Figure 3. Adsorption isotherms for (a) acetic acid and (b) methylene blue on different activated carbons.

Figure 4 shows the linear representation of the adsorption isotherms according to Langmuir model. Table 3 indicates that the correlation coefficients (R2) are close to 1. The adsorption of acetic acid and methylene blue on all the carbons can, therefore, be described by Langmuir model.

The maximum adsorption capacity Qm of each carbon was determined to apply Langmuir isotherm model. High Qm value implies good adsorption. The surface specific area offered by each carbon was calculated using Qm and summarized in Table 3. The surface areas related to acetic acid and methylene blue adsorptions decrease in both case in the following order: CAA > CAS > CAB. It seems clear that CAA is the best one of the prepared activated carbon because of its high surface area related to acetic acid, suggesting significant microporous and some mesoporous adsorption. In addition, the large surface area related to methylene blue, indicating mesoporous adsorption. BET method is very accurate method for the determination of the surface area, therefore, it was used to verify the results obtained previously.

3.3.2. BET Specific Surface Area and Porosity

N2 adsorption data were obtained from the Department of Chemical Engineering, Laval University, Quebec. However, N2 adsorption isotherms at 77 K of the prepared activated carbons with different activating agents are shown in Figure 5 and pore properties are given in Table 4. These isotherms are type I according to IUPAC classification. The type I isotherm represents monomolecular

Table 3. Summary of the different surface areas obtained.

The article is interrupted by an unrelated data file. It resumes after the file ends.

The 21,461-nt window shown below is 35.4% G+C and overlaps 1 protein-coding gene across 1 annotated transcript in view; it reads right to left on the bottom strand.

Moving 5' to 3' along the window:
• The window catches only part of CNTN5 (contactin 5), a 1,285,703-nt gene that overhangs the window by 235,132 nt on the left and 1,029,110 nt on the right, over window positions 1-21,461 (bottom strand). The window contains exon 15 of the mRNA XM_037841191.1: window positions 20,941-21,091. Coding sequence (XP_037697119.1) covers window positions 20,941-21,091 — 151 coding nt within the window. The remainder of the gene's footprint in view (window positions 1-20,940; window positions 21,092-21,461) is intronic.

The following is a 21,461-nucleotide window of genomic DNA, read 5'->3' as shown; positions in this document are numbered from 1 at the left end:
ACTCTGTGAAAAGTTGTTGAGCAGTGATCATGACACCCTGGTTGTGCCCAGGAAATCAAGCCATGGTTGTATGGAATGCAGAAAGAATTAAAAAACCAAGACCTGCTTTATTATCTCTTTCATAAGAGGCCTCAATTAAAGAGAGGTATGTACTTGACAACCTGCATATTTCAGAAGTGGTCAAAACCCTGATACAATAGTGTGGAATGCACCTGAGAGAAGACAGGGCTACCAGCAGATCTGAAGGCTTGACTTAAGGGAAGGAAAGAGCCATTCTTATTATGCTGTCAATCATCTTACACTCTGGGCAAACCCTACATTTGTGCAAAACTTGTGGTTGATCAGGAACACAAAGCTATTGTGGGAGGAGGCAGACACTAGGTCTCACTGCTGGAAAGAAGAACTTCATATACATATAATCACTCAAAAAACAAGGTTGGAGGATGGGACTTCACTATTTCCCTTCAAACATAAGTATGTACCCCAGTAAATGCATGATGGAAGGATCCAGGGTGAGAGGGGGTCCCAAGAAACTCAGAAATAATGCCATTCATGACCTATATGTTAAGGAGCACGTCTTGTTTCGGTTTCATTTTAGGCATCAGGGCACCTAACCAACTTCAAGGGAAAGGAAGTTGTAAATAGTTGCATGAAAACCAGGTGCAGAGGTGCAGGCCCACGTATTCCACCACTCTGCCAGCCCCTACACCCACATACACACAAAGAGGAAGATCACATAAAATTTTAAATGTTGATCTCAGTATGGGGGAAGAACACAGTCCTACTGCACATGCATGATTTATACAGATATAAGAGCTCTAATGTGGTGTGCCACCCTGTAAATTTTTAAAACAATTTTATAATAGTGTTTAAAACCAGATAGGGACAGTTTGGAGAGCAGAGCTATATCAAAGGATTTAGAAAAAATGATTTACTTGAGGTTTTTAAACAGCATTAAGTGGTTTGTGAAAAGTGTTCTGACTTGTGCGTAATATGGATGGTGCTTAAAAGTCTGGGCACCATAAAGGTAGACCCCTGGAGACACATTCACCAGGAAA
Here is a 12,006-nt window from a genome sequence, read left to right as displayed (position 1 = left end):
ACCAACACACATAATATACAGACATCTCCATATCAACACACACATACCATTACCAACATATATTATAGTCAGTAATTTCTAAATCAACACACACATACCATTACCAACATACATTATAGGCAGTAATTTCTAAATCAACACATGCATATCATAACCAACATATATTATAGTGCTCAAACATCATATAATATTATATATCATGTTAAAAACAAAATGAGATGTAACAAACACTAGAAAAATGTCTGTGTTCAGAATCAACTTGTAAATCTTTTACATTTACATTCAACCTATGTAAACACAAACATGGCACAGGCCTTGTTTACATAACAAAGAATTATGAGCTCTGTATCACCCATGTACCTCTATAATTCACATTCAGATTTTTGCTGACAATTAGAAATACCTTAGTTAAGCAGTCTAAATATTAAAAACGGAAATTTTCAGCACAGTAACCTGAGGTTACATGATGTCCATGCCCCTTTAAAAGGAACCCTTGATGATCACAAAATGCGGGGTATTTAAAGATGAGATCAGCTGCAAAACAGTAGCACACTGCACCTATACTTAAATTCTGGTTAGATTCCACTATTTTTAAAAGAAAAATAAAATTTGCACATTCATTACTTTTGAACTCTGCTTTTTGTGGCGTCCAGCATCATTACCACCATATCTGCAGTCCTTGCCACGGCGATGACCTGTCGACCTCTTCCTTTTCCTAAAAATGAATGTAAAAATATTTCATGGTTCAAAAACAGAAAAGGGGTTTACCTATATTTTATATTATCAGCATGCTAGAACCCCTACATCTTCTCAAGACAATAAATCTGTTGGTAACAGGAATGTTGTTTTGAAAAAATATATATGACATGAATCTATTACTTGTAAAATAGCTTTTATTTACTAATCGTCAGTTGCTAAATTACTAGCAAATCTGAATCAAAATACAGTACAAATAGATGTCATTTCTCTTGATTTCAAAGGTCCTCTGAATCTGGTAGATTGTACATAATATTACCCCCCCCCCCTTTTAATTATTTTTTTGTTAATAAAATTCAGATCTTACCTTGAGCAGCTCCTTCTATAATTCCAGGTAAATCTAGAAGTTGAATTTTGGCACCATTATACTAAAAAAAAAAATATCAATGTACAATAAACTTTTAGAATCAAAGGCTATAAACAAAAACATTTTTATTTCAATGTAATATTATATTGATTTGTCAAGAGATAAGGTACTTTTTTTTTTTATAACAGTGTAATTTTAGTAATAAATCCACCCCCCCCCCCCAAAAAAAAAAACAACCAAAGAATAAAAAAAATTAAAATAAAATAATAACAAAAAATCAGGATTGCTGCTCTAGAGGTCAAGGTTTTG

Figure 4. Langmuir isotherm model of (a) acetic acid and (b) methylene blue adsorptions.

Figure 5. N2 adsorption isotherm on CAA, CAB and CAS.

Table 4. BET and BJH surface properties of CAA, CAB and CAS.

adsorption and applies only to microporous adsorbents with small pore sizes. Therefore, it can be concluded that activated carbons prepared from the above methods are mainly microporous.

Specific surface areas are calculated according to BET method [32]. From the basic hypotheses of BET's theory, BET equation follows Equation (8):

P / P o V ( 1 P / P o ) = 1 V m C + C 1 V m C P / P o (8)

where V is the volume adsorbed at the pressure P, Vm is the volume of gas necessary to cover 1 g of adsorbent with a single layer of gas and C is BET constant.

BET equation is valid for low relative pressures P / P o 0.35 . By plotting of P / P o V ( 1 P / P o ) versus P / P o a straight line is obtained whose slope C 1 V m C and intercept 1 V m C allow us to calculate Vm and C.

Figure 6 shows the linear representation of BET equation for the three prepared carbons. The linear fitting curves obtained seem to confirm our previous results (R2 close to unit). The knowledge of Vm helps in the determination of Qm and consequently BET surface area (SBET) which is calculated using the following Equation (9):

S BET = σ Q m N (9)

with σ area occupied by a molecule of N2 vapor, N Avogadro Number (6.025 × 1023 mol−1) and at T = 77 K, the surface of a nitrogen molecule is σ = 16.2 Å2.

Table 4 indicates that CAA sample has a specific surface area higher than that of CAS and CAB samples and the same order is followed for N2 amount adsorbed. This would be assigned to the nature of the activating agent used during